The alpha male and last year's pup, a female, were darted yesterday, using a helicopter. In addition, the three pups of this year s litter were removed from a den site that was fairly deep into a forested area on private land in the Beartooth Mountain range.
As a result of a second day of effort by biologists, the alpha female was captured in a trap this morning. She will be relocated to the same site as her pups and other members of the pack. The remaining collared wolf, R-15 as it was called when originally relocated from Canada, was not captured. At this time, biologists do not plan to continue efforts to capture him.
We believe that the chances of survival for the pups will be much better if we can relocate them into the southern part of the Park sometime in the next few weeks, said Ed Bangs, Wolf Recovery Coordinator. It's important that we try to preserve every wolf and maximize their contribution to the recovery of wolves in general, Bangs added.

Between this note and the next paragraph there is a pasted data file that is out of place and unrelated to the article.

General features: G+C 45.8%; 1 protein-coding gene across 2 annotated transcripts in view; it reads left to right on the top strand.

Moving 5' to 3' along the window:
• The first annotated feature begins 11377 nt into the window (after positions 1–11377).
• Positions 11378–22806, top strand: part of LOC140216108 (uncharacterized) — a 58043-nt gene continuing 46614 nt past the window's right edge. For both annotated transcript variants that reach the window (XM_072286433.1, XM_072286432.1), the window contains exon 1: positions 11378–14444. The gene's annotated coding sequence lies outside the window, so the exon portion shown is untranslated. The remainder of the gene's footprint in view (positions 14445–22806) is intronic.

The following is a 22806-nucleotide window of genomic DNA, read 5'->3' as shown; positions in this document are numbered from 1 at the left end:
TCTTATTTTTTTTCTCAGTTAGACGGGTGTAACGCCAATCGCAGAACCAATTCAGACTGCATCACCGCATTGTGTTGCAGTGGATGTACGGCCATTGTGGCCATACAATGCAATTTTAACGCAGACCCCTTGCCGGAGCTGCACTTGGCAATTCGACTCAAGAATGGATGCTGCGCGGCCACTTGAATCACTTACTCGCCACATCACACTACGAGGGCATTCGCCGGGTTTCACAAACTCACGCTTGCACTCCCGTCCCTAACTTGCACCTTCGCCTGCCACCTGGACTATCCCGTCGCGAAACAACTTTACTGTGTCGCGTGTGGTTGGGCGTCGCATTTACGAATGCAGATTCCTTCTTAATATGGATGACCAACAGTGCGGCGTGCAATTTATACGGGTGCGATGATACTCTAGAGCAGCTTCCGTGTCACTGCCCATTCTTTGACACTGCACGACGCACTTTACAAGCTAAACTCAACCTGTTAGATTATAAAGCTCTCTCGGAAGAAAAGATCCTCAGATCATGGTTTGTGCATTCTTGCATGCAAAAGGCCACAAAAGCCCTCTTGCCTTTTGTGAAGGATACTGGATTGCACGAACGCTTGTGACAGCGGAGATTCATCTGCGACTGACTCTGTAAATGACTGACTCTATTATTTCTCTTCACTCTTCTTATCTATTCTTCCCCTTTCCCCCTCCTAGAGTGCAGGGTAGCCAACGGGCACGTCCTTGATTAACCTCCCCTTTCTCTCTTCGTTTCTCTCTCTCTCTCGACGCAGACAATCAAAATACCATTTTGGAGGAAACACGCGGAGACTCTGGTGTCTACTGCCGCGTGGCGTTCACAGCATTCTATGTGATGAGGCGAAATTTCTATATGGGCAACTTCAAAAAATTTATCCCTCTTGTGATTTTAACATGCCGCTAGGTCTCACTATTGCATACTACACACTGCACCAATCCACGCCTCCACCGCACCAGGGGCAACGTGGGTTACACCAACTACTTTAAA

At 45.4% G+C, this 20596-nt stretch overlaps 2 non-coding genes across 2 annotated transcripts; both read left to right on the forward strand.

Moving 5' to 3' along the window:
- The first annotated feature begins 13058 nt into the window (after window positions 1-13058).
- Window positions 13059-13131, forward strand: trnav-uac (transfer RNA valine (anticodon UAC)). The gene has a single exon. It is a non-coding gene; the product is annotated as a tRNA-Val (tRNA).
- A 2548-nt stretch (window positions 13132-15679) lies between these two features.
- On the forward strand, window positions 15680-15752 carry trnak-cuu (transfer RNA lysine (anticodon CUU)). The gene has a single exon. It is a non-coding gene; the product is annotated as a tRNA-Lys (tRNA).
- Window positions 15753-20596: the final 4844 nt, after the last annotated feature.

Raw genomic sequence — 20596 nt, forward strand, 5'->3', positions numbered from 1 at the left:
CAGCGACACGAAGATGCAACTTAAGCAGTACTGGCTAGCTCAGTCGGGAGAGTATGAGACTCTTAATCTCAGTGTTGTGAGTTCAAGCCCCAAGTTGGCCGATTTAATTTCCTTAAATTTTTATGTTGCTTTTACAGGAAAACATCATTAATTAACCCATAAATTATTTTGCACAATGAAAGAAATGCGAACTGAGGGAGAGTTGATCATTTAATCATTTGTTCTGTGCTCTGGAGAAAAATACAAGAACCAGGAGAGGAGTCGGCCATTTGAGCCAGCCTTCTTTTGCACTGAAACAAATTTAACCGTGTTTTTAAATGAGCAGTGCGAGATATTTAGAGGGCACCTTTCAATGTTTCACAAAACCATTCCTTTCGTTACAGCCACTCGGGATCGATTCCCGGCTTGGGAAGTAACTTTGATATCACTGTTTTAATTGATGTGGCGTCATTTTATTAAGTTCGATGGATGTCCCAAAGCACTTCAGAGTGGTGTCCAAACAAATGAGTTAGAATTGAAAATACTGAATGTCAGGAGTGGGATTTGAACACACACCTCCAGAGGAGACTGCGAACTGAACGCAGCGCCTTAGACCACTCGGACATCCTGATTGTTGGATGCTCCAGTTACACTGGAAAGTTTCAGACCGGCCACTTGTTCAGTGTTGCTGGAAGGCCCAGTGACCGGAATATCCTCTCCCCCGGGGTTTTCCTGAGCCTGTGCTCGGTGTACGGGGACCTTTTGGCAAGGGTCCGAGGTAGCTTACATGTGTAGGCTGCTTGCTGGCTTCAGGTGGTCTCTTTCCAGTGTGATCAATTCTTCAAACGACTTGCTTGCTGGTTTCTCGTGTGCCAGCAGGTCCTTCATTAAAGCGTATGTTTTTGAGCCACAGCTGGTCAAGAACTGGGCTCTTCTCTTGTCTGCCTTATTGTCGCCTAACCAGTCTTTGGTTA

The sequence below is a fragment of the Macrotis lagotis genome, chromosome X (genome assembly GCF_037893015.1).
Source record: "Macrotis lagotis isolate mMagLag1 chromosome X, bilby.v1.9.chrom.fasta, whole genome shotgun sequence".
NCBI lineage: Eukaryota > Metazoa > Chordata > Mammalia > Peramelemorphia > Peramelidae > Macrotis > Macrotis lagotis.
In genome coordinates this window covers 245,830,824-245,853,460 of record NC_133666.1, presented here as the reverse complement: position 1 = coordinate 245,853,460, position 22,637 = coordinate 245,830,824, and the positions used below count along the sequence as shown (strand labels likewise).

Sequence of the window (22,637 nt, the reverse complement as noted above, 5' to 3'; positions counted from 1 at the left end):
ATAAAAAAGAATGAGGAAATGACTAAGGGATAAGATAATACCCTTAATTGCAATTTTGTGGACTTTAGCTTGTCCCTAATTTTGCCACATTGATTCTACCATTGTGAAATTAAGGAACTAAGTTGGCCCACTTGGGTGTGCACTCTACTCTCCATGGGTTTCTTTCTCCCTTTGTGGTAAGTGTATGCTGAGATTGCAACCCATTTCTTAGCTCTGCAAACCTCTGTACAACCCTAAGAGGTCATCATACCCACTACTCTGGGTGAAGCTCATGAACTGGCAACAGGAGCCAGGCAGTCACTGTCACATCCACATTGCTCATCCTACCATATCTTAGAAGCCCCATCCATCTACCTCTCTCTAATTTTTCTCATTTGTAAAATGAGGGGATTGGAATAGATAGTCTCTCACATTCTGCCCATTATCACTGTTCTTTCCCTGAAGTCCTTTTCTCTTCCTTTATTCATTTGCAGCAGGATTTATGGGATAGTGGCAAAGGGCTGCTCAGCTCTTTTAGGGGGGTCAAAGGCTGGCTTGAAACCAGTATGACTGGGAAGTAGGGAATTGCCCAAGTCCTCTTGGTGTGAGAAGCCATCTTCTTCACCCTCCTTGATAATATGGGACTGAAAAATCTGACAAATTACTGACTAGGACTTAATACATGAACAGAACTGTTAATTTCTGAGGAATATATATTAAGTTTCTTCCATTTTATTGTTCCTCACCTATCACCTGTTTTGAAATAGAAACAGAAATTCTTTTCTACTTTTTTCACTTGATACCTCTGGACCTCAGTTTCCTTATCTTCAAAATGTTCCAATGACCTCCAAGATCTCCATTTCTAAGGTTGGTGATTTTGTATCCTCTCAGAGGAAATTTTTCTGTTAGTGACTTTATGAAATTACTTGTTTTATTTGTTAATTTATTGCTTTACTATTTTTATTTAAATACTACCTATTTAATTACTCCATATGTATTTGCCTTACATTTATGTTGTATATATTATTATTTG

Members of the Soda Butte Pack had not preyed on any livestock, but it was believed that relocation of the wolves to the southern part of the Park would provide better habitat.
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